I found it extraordinarily depressing to read the Institute for Fiscal Studies press release on the reform of VAT issued last Friday. Its headline is this:
Abolishing zero and reduced rates of VAT would cut compliance and administration costs for business and government, interfere less with people's spending decisions, and raise enough revenue both to improve the living standards of poorer families and to cut other taxes by £11 billion, according to a study commissioned by the Mirrlees Review of the UK tax system.
Let's be clear what this report is proposing:
1) VAT on all food.
2) VAT on all domestic fuel
3) VAT on children's clothes
4) VAT on books and newspapers
5) VAT on all public transport
6) Extension of VAT charges to charities.
Extraordinarily it says:
Applying zero or reduced rates of VAT to items on which poorer households spend a relatively large proportion of their budgets is a blunt instrument with which to help the less well off, as richer households typically gain more in cash terms from these tax breaks than poorer ones. Scrapping the existing zero and reduced rates of VAT-perfectly consistent with EU rules-would raise around £23 billion. If £12 billion of this extra revenue were spent increasing means-tested benefit and tax credit rates by 15%, this would leave the poorest three-tenths of the population better off on average while still raising £11 billion to cut other taxes or to spend in other ways.
I don't dispute this is a blunt instrument but that's only if you see this charge as being simply a subsidy to the poor.
Of course it is that, but it's much more than that. First of all it recognises that there are some things that all people need to buy to ensure a quality of life. Housing, heat and light, food, essential clothing and maybe the means to educate oneself are all seen as those basic needs. These aren't just subsidies for the poor: they are seen as the basics of life and are zero rated in similar fashion to every person being entitled to a basic personal allowance for income tax. That too is a blunt instrument, and provides greater cash value (I readily concede) to the well off. But I somehow can't see them abolishing it though, precisely for that reason.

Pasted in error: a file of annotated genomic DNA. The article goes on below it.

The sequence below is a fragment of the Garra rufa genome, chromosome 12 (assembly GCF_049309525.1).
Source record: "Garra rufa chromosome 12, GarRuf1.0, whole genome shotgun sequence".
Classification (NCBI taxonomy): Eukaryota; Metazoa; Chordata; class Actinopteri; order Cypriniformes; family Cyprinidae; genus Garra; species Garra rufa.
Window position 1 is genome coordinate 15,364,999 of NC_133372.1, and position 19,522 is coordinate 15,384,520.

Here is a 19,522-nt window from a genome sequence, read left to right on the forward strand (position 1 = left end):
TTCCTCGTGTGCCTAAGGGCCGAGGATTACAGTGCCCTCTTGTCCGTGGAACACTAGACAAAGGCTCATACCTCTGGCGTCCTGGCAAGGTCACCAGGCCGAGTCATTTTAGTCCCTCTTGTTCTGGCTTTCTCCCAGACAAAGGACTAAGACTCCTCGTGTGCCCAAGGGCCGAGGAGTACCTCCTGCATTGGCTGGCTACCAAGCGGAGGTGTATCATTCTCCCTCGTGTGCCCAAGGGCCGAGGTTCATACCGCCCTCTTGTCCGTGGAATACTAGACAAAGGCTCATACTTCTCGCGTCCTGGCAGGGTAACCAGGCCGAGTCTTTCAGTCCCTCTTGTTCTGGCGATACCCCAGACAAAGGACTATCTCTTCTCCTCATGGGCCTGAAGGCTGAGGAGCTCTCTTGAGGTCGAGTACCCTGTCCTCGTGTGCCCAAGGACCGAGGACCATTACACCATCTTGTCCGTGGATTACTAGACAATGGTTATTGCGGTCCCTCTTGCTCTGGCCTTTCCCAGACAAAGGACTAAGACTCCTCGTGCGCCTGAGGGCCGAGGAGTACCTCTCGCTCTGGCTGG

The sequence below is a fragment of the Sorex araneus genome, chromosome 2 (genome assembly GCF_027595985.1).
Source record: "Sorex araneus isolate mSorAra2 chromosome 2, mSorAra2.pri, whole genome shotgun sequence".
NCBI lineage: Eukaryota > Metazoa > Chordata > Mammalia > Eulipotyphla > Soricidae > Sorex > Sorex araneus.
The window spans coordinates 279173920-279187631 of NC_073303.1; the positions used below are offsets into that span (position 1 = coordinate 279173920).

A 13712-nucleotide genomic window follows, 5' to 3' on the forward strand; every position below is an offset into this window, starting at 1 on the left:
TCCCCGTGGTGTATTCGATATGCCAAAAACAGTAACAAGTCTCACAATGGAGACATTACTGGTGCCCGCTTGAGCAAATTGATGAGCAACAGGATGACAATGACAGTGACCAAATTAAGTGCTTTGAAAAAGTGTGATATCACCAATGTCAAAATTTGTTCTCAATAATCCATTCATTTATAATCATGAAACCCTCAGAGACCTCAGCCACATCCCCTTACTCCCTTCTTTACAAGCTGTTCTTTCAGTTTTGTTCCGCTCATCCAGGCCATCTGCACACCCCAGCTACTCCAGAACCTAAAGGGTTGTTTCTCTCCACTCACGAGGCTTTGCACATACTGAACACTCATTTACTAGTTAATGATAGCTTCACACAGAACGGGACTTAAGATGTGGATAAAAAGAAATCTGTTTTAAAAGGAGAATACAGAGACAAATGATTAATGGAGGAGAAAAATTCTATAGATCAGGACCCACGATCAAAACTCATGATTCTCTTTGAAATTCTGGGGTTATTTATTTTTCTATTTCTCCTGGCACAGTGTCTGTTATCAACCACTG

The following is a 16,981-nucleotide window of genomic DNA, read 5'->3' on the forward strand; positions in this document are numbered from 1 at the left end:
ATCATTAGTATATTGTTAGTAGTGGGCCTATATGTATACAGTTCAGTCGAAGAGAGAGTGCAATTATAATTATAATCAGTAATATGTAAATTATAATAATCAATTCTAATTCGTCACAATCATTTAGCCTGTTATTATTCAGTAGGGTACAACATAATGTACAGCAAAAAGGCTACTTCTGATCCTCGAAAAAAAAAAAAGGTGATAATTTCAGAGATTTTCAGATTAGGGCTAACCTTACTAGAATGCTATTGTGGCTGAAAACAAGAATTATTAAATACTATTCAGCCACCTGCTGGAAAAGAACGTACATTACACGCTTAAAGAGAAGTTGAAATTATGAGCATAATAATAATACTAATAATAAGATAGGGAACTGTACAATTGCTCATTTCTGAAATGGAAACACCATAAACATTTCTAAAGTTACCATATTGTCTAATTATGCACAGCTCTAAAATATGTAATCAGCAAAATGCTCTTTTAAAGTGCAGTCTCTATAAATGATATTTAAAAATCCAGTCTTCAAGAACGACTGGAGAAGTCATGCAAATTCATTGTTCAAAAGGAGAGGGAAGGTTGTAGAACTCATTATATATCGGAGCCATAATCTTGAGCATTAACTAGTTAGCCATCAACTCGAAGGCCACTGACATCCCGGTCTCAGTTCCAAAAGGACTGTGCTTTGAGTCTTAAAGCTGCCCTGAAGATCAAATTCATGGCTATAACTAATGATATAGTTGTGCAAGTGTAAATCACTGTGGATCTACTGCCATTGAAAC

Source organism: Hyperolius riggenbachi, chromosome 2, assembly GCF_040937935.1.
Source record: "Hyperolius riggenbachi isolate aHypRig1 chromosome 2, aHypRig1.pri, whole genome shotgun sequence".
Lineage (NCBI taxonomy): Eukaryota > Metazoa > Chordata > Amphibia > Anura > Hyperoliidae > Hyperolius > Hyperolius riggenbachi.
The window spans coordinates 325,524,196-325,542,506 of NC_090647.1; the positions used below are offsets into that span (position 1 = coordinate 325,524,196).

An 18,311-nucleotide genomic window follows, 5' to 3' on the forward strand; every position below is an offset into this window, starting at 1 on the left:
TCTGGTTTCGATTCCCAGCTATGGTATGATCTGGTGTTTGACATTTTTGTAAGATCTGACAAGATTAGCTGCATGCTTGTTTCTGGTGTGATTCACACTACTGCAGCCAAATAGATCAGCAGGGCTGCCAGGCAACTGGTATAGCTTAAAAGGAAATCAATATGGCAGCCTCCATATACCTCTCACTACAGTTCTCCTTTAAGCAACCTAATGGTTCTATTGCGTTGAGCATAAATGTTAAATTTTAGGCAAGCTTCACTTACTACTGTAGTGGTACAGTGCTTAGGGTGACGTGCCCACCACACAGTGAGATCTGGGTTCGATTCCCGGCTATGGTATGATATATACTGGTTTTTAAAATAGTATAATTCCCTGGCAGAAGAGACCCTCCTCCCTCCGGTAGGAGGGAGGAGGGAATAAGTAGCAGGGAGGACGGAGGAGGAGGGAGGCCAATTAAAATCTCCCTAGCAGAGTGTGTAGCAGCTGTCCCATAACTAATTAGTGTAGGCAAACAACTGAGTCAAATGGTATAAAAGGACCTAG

Second, these allowances are given to stop the tax system being regressive. There seems considerable indifference to this point in the associated full report: it is treated as if a technical exercise and not as a social issue. Indeed, the whole report is drafted in that way, as the flippant comment that to charge standard rate VAT on all supplies would "interfere less with people's spending decisions" implies. It's as if the authors believe that people ask the question 'shall we feed the children or buy a yacht?' and are indifferent between the two. As economists they may be: in the real world this sort of crass assumption, common in economics, has no place.
I have long suspect that the IFS is dedicated to the neo-liberal cause. Too many of the academics linked to it share that view of life to believe otherwise. Now it is clear that they, along with most in the tax profession, are dedicated to shifting more of the tax burden onto the poor and away from the rich. For that is the only real motive for this proposal.
And as I'll show in posts to be made later today another of their claims is completely wrong. They have said:
It would also have only a modest and temporary effect on inflation, increasing the non-housing retail prices index by around 0.35%. This package is only illustrative, but shows that it would not be difficult to compensate most poor losers from the move to a uniform VAT-indeed the extra revenue raised could be used to make them better off from the change. The only barrier is the reluctance of politicians to be seen to propose taxing "essential" items.
Look at the data I'll publish and this is so obviously incorrect as to be misinformation. So much for the 'objectivity' of the IFS.
Finally, I note that they say:
What might such a reform package for the U.K. look like? By way of illustration, consider applying the current standard rate of 17.5 percent to all commodities except housing and items currently exempt from VAT - eliminating, that is, the current reduced and zero-rate - and combining this with a 15 percent increase in all income support, income-based jobseeker's allowance and tax credit rates and in the associated housing benefit and council tax benefit thresholds.
This, they claim, would mean that the poorest 30% are better off as a result of this change. I'm sorry, but I don't believe them. Why? First because their work assumes perfect take up of benefits. That does not happen. That's why blunt instruments are needed. Second because there's no guarantee that this level of support would survive, but you can be sure the VAT change would.
This policy proposal is not just ill conceived, it is positively harmful to society. And just watch the neo-liberal politicians line up to endorse it.